Tips for Moving into a Retirement Home

As movers, we understand that any move can be extremely stressful. And having to transition a parent or loved one into senior living is no easy feat. Not only do you have the pressure of deciding what they can or can’t take, but you also have the emotional aspects of such a move. It’s a tough time for everyone involved, as it’s not an easy decision to make, and tempers can run high.

So, if you’re panicking about what to pack and what to leave behind, we’re here to say: Take a deep breath. Relax for a few minutes. Regroup. And take a look at these tips we have to offer for helping your loved one move into a retirement home.

  • Start planning as early as possible.

If you haven’t done this already, this is your best bet for the first step. Grab a notebook and a pen and start jotting down any questions or thoughts you may have. What will the senior living facility allow in terms of personal belongings? Will you have to hire a moving truck? Will you have to donate odds and ends that can’t be brought to the nursing home? These are all questions to help you start thinking about all the little things.

  • Start small.

Moving a loved one into a retirement home or senior living facility can seem like a daunting task. Take small steps, and if everything seems overwhelming, take a step back so you can focus on the steps you need to take.

  • Focus on the positives.

You and your loved one made this choice for a reason, and that reason is usually a better quality of life. You’ve put your trust in the retirement home, and you believe that they will be a more secure provider. Remind yourself of this whenever you feel doubtful about making the right decision.

  • Be realistic about your goals.

Your loved one probably has 50 years of memories throughout their current home. Don’t expect yourself to go through all of it in one day. It’s going to take time, and that’s okay.

  • Set deadlines for everything that needs to be done.

By setting deadlines, you and your family can hold yourselves accountable. Deadlines will also help you arrange for any services you may need to hire, such as a moving company or donation pickups from your local Habitat for Humanity.

  • Take care of the important stuff early on.

Make a checklist for yourself of everything your loved one will need for their transition, such as putting your hands on important documents (power of attorney papers, medical records, military records, diplomas, birth certificates, or even passports). Don’t forget about any medication they have or might need, and transfer scripts when needed. You’ll also want to update their address and submit for mail forwarding.

  • Make arrangements for pets.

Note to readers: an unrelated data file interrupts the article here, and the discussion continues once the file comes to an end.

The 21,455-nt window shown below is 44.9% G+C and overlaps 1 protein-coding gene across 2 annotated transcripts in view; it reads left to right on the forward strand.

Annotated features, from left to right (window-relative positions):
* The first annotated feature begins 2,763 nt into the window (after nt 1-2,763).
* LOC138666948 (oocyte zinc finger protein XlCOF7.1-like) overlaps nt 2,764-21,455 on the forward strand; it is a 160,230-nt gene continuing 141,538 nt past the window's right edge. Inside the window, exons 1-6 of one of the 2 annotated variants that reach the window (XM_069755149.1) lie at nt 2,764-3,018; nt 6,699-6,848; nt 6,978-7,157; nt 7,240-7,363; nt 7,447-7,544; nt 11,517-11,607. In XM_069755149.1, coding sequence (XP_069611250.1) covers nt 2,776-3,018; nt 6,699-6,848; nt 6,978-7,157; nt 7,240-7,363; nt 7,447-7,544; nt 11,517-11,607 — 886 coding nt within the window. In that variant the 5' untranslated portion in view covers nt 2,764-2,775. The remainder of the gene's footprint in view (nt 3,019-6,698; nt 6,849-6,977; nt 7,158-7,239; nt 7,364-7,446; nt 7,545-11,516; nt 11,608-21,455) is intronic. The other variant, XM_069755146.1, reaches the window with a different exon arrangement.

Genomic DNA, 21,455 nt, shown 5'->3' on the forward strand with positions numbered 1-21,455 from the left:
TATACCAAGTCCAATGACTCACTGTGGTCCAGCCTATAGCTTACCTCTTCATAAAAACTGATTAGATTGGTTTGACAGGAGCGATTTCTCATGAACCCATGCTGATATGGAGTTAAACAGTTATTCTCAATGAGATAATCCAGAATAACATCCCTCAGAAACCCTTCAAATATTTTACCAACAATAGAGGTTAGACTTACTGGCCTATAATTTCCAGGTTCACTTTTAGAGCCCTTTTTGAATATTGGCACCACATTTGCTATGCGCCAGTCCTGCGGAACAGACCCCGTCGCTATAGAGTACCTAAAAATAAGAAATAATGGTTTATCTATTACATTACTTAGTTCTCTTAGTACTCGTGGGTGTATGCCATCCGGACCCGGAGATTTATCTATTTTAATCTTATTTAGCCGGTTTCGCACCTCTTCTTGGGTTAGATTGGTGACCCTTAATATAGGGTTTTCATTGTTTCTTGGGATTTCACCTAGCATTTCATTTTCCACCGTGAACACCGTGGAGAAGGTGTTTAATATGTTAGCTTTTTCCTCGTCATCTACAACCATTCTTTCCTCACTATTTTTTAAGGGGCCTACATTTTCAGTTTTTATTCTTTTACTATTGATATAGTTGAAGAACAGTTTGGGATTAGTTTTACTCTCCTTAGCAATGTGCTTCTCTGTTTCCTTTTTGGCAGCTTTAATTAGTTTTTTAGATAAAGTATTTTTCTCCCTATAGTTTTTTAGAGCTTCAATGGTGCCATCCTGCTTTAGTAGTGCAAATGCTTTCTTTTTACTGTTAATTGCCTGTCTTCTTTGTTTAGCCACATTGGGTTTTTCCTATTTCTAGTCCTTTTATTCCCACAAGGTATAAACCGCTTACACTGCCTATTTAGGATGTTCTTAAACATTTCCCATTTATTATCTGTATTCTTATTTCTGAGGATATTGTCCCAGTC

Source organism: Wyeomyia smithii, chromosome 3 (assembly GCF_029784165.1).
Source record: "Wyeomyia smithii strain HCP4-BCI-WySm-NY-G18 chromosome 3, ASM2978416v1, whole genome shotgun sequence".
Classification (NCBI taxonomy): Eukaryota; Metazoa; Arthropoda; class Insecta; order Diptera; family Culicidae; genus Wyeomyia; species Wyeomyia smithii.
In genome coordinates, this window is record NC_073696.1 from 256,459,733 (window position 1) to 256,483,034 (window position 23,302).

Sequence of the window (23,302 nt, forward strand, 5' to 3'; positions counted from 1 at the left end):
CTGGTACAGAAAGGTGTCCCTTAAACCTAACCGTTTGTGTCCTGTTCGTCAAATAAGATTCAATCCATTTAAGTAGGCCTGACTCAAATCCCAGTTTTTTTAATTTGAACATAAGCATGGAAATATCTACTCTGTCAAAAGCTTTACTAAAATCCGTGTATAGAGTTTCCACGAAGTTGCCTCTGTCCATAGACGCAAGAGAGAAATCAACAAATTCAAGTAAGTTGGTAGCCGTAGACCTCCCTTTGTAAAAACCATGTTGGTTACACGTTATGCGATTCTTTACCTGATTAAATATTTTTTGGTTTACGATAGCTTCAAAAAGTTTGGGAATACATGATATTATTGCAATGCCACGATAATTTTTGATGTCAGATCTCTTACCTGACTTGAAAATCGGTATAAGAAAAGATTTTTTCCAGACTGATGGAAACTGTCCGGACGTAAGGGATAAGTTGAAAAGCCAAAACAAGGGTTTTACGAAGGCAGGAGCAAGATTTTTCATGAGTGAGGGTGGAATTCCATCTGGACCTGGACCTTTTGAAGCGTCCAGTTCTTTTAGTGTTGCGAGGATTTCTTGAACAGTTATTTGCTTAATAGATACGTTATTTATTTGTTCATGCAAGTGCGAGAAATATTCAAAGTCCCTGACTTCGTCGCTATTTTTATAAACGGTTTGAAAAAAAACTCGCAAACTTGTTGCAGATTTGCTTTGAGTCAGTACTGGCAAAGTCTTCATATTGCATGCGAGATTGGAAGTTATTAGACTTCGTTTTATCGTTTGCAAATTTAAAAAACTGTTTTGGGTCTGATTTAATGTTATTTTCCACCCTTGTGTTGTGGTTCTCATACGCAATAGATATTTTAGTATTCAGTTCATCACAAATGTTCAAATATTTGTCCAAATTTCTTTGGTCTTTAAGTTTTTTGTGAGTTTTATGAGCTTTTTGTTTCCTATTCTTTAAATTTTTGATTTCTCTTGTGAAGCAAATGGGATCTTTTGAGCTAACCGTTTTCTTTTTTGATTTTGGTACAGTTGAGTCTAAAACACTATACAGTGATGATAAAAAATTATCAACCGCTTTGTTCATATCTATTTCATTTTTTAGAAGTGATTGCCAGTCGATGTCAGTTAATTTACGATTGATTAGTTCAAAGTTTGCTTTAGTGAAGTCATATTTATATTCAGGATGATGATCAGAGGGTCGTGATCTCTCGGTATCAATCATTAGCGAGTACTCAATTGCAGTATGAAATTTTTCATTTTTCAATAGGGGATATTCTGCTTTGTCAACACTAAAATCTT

If your loved one’s destination allows pets, such as cats or smaller dogs, make sure they have everything they need. But be sure to ask the community ahead of time what their rules are for animals. If they don’t allow animals, make sure to make arrangements for adoption ahead of time.

  • Have fun and talk it out.

This is a huge transition in your loved one’s life, and they may be feeling scared or anxious about the move. Let them talk out their worries or concerns, and be ready to help them find the answers to their questions. Sometimes, making the experience fun (and maybe even nostalgic) can help ease everyone’s anxieties.

Downsizing is a huge part of the process, and it’s often the most daunting task of moving. More often than not, folks making the journey into retirement homes or senior living have to downsize. Here are our top tips for downsizing:

  • Start with the unsentimental stuff.

It’ll be easier to start actually going through all their items if you start with the stuff that doesn’t hold sentimental value. We particularly like Marie Kondo’s take on accumulated junk: If it doesn’t give you joy, why keep it? Try and articulate that item’s purpose in your life. That, of course, doesn’t mean you should start throwing away every little thing! Just be sure to give thought to the items you’re sorting through.

  • Visit the new living arrangement.

Try to spend some time in the new community and, more importantly, in your new living space. Try to imagine what objects you can see in that space, where you will put them, or what will fit where. This can help you really decide which items you want to keep or donate.

  • Don’t immediately throw away your things.

Instead, set them aside and see if you truly notice their absence. You never know; you may find yourself enjoying life with fewer things! And if you do decide to dispose of an item, try to donate it or find a new home for it instead of letting it wind up in a landfill.

Again, we understand that the decision to move a loved one into a retirement home can be a tough one to make. It can be emotional for everybody involved, so don’t be afraid, enjoy all the memories while sorting through items, and take it one day at a time. If you decide you need moving services to help get your loved one’s belongings to the new living arrangements, be sure to call the Rabbits for all of your Charleston moving needs!

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